Assay ofphospholipase activity The basic medium was the same as that for the assay of CDP-choline: 1,2-diacylglycerol cholinephosphotransferase, except that CDP-choline and CDP-[Me-14C1-choline were replaced by the addition of 0.25,uCi of 2-[1-14Clarachidonyl- l-stearoylglycerophosphocholine (Amersham International, sp. radioactivity >50 Ci/mol). Immediately after the addition of the microsomes, samples were sonicated for 1.5 min at 40C. After sonication the mixture was incubated at 300C for 15min. The reaction (500,l) was stopped with 3.75 ml of chloroform/methanol (1:2, v/v). After shaking, 1.25 ml of chloroform and 1.25 ml of 2 M-KCl/5 mM-EDTA were added to form two phases. The aqueous phase was then removed and the organic phase dried under a stream of N2. The formation of [14C]diacylglycerol and [14C]arachidonic acid was quantified after separation by t.l.c. in ligroin/diethyl ether/acetic acid (50:50: 1, by vol.) as described by Garcia Gil et al. (1982). Results and discussion The addition of luM-vasopressin or -angiotensin, two hormones whose actions in liver are mediated through Ca2+ (Kirtz & DeWulf, 1976; Keppens & DeWulf, 1976; Fain, 1978), to a suspension of rat hepatocytes decreased about 2-fold the rate of incorporation of [Me-3Hlcholine into phospholipids (Fig. 1). This effect was transient and the rate of incorporation of radioactivity into phospholipids recovered control values about 4 min after the addition of the hormone. The only phospholipid labelled under the present conditions was phosphatidylcholine (results not shown). When the hormones were added, the hepatocytes had been pre-incubated for 10min with [Me-3Hlcholine. Therefore, at the start of the experiment the pool sizes of phosphatidylcholine precursors and the total amount of radioactivity in both the control and the stimulated cells were identical. The reduced incorporation of [Me-3Hlcholine into phosphatidylcholine was therefore not due to a reduced uptake of choline. The addition of the cationophore A23187 also induced a fast, partially reversible, dose-dependent inhibition of the incorporation of [Me-3H1choline into phosphatidylcholine (Figs. 2 and 3). These results suggest that the inhibition of the transcholination reaction is secondary to an in-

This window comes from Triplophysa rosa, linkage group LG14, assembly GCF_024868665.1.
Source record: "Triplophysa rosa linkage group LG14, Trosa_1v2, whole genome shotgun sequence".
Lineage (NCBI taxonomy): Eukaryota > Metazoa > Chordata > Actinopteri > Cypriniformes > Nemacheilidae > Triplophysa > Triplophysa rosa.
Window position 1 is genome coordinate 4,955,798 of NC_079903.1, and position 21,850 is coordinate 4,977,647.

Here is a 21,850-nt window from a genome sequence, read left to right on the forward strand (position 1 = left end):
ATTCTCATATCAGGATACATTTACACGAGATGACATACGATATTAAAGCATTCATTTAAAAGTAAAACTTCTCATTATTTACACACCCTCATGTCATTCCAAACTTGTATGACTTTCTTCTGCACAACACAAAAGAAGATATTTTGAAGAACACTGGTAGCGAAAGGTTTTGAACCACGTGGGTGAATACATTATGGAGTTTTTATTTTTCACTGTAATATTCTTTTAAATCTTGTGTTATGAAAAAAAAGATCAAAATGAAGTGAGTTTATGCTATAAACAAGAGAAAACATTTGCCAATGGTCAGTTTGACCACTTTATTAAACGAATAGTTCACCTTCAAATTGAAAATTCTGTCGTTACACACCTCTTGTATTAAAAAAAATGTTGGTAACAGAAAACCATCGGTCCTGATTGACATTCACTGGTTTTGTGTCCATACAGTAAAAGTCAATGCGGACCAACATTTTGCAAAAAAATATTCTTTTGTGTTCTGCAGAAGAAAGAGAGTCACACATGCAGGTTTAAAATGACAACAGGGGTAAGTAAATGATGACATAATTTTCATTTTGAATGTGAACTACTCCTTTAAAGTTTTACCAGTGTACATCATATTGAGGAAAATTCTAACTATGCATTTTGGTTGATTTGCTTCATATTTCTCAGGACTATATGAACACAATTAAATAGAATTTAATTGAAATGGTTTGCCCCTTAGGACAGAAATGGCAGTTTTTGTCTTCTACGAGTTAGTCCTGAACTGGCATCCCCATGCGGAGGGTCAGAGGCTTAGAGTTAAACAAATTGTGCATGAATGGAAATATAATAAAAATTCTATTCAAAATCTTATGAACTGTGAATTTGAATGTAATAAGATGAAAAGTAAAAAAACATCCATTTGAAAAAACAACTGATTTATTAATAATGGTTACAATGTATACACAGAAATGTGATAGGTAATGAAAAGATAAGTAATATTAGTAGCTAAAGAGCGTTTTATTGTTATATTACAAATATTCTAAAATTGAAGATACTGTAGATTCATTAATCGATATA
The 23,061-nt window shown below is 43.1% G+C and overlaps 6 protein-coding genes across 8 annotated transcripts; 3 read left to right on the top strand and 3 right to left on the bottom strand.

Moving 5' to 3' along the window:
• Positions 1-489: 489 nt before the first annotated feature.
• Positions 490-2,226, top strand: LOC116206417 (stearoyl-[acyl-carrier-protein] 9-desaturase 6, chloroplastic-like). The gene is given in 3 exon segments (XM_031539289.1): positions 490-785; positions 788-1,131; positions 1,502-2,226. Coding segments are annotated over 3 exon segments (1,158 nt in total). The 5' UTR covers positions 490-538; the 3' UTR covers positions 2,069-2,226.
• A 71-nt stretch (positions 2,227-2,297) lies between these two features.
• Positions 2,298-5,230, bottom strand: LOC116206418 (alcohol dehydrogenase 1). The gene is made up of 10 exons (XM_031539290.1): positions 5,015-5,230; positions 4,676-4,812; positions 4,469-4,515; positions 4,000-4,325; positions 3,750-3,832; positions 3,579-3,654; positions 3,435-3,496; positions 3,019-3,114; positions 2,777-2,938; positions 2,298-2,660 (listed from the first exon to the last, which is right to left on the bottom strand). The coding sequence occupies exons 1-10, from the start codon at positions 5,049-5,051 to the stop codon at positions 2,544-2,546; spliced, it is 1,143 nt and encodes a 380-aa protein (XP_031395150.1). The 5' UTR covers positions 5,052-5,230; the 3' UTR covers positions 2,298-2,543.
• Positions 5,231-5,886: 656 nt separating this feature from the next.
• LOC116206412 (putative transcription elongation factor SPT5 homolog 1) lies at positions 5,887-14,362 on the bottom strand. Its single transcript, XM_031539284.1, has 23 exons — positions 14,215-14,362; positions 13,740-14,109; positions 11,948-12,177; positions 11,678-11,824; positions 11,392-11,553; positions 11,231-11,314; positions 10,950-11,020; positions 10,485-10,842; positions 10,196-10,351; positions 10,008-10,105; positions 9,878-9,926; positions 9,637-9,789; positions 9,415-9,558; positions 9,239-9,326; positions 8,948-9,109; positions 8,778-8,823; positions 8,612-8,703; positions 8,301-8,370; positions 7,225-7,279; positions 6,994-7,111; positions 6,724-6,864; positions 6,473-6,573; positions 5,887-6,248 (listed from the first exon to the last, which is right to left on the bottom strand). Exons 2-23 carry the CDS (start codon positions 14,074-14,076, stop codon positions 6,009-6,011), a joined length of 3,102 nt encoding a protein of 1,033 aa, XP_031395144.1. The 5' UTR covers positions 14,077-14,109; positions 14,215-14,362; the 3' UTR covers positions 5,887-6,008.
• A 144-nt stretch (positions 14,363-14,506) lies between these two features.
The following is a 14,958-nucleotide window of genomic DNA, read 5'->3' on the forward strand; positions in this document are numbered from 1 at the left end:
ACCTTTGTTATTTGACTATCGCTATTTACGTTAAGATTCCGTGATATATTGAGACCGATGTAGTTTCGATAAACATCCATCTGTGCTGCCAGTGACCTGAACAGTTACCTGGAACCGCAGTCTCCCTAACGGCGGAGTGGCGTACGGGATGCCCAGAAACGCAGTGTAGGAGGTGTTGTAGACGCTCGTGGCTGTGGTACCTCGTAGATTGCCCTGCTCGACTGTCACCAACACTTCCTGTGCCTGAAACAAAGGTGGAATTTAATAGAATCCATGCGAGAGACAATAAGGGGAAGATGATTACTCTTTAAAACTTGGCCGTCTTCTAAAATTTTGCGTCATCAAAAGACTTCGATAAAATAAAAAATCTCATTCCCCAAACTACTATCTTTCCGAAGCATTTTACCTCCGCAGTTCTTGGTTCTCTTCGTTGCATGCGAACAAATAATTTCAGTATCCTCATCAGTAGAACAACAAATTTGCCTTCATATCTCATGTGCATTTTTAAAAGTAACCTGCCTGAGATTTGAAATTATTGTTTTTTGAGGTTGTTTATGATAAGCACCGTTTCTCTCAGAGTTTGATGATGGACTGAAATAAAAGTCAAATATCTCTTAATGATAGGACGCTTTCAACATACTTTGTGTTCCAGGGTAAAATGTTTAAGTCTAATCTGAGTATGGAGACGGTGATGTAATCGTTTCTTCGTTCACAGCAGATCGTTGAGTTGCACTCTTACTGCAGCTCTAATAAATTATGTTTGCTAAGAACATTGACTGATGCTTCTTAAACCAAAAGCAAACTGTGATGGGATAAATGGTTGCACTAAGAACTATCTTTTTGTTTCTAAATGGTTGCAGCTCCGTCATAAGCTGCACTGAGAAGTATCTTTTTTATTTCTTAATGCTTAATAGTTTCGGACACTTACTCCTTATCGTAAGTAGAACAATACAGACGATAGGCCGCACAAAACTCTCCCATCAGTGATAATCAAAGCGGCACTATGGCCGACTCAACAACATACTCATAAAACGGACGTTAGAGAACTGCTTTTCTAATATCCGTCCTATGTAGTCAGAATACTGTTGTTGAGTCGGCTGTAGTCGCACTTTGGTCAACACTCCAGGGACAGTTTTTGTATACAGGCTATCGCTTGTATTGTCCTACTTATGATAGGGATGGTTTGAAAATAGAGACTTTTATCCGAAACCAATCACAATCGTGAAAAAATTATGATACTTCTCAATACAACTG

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Inhibition of phosphatidylcholine synthesis

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Fig. 2. Effect of the addition of the cationophore A23187 on the incorporation of [Me-3H]choline into phospho-

Vasopressin

lipids

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At zero time 5 pM-A23187 in dimethyl sulphoxide (0) or dimethyl sulphoxide alone (0) was added to a suspension of rat hepatocytes. Conditions are as described in the Materials and methods section. Results are means ± S.E.M. of three independent experiments in triplicate.